The Parish of St Michael and All Angels, Withyham

and All Saints, Blackham

East Sussex

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picture of Withyham church
St Michael and All Angels, Withyham

picture of Blackham church
All Saints, Blackham


 

Letter from the Rectory November 2018

Dear Friends,

Much will be written about the events of 11th November 1918 this month.

The last of the generation who served in the First World War are no longer with us: Harry Patch died in 2009 at the age of 111. Many of those veterans could not speak about their experiences, anyhow until into old age.

Perhaps the most poignant memories for many of us, the subsequent generations, is to remember our own relatives whose names are inscribed on the war memorials up and down the country; to recall the utter grief of parents mourning young men cut down in their prime, and those who lived with life-long disability and suffering.

In looking for any good that came out of this tragedy of truly epic proportions, we tend to associate reconciliation with the end of a conflict. However, there were moments when compassion and mercy were in evidence, even in the midst of that war.

We have all know of the Christmas Truce in 1914. There was more limited one again the following year. There were other moments when mutual respect was in evidence. An unidentified soldier reported, ‘We shouted to the Germans to come and fetch their wounded…we promised not to shoot, and a man who wore the iron cross advanced to assist the wounded man. Another followed, and amidst our cheers, they carried him off. Before going, the first man saluted and said, “Thank you gentlemen, I thank you very much. Good day.” The incident quite upset me, and I wished that we might all be friends again.’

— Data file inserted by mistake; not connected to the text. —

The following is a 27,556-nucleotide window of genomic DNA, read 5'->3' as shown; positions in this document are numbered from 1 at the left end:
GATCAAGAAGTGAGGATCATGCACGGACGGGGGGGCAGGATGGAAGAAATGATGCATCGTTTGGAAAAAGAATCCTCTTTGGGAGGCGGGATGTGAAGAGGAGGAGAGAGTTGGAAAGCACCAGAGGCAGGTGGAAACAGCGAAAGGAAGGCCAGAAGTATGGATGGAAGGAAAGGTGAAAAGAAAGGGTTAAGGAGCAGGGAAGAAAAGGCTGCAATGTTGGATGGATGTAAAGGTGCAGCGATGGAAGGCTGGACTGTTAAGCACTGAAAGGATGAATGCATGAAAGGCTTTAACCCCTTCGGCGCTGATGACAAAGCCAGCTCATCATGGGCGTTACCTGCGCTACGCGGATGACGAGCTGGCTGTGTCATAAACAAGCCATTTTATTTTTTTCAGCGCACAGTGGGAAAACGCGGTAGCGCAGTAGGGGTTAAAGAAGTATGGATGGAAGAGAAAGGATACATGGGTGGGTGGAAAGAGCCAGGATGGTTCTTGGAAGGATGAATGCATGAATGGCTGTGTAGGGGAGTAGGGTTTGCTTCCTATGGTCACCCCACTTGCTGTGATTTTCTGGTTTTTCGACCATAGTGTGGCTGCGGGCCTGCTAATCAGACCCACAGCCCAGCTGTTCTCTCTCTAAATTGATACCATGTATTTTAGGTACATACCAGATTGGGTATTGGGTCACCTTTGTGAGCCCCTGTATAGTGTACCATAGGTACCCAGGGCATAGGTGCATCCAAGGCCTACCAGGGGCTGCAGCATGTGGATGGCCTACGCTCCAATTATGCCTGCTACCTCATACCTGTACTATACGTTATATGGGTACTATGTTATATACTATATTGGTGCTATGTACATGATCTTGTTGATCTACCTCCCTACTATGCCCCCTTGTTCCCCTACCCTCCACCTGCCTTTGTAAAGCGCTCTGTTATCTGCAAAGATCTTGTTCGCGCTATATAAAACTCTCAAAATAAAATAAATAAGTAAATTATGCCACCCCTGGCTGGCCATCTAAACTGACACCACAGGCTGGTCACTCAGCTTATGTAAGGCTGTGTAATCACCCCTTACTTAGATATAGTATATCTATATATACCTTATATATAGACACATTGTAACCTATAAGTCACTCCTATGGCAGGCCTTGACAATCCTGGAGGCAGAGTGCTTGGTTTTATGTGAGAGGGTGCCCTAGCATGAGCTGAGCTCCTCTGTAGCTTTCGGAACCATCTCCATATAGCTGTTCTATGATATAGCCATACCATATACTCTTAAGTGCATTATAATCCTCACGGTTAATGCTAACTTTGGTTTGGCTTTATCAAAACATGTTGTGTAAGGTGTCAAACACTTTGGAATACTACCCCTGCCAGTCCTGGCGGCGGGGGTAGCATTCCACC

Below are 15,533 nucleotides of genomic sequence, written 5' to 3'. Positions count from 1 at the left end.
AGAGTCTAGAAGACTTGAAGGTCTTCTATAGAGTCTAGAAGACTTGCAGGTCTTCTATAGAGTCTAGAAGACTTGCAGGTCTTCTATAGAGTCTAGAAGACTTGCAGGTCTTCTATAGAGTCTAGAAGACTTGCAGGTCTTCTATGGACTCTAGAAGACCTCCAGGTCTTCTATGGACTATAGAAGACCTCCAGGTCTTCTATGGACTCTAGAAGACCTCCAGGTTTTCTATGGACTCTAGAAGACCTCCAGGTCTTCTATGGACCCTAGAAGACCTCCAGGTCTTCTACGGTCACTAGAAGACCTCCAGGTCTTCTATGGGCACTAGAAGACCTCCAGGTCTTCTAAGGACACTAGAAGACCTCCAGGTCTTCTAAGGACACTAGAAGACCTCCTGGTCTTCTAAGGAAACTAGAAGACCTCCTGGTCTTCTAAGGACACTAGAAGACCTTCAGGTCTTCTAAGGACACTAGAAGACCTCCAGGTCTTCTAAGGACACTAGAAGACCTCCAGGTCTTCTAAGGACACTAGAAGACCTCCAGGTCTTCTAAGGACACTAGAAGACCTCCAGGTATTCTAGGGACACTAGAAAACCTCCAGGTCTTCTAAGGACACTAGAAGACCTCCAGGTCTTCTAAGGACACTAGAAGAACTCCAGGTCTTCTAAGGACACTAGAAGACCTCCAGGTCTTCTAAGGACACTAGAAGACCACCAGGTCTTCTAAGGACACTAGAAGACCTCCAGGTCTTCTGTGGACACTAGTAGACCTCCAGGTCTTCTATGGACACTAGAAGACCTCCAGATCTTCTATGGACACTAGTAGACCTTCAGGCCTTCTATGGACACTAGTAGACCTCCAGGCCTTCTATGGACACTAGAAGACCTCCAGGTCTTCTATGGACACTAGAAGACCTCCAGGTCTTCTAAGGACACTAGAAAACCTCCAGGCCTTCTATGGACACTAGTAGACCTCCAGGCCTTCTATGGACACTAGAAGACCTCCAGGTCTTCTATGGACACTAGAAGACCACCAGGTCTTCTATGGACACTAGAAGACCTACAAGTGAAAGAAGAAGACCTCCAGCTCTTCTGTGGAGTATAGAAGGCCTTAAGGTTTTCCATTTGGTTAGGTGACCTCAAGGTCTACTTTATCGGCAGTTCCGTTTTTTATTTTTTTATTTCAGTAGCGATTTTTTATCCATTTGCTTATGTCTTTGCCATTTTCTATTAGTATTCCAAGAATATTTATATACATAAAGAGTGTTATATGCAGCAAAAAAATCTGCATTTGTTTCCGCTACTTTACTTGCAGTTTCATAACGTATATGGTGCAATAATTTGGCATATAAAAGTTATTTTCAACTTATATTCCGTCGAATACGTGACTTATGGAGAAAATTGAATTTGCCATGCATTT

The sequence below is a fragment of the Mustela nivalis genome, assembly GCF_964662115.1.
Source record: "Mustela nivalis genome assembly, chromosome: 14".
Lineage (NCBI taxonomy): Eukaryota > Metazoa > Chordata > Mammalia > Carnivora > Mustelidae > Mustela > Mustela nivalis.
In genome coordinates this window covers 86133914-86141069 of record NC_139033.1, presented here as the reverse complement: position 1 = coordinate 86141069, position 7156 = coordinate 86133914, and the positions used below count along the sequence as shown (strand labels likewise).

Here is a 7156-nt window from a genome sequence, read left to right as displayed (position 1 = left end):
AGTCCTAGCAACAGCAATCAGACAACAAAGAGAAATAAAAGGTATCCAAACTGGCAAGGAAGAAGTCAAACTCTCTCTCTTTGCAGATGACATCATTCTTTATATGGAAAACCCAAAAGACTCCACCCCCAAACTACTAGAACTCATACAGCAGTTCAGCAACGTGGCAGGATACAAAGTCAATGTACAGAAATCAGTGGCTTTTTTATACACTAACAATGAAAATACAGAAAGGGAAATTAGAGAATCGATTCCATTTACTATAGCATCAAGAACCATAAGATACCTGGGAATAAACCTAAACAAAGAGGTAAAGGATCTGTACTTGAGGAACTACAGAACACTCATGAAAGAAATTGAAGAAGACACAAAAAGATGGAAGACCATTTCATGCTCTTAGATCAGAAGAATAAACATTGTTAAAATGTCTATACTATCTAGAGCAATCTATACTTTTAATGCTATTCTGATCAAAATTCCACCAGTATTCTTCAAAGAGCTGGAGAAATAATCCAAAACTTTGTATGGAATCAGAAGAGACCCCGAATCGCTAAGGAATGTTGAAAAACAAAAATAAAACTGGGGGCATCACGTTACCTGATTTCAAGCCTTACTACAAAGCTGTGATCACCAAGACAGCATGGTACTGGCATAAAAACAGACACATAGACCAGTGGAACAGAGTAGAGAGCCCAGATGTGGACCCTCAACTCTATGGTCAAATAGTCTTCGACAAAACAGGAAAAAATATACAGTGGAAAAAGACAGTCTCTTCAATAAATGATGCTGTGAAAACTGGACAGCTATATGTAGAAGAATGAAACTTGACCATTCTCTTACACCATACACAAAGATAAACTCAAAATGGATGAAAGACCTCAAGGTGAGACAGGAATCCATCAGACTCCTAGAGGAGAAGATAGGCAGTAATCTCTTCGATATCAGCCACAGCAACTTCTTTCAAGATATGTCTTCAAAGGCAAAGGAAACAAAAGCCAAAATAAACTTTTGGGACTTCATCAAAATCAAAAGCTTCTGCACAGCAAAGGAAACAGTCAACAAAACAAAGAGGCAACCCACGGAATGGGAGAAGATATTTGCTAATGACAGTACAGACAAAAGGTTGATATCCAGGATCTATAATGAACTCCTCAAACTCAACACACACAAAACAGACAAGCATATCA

Reconciliation in the midst of conflict came more commonly in the face of approaching death. A young soldier passed a large shell hole and saw two decomposing bodies side by side, one a British soldier, and other a German. ‘They lay hand in hand, as though reconciled in mutual agony and in the peace of death.’

Such moments of compassion amidst the futility and horror offer grains of hope. For the Christian, we have that greater hope that whatever befalls us in this life, there is life beyond death, all because of the victory over death won for us by Jesus Christ through his death on the cross and his resurrection.

James Campbell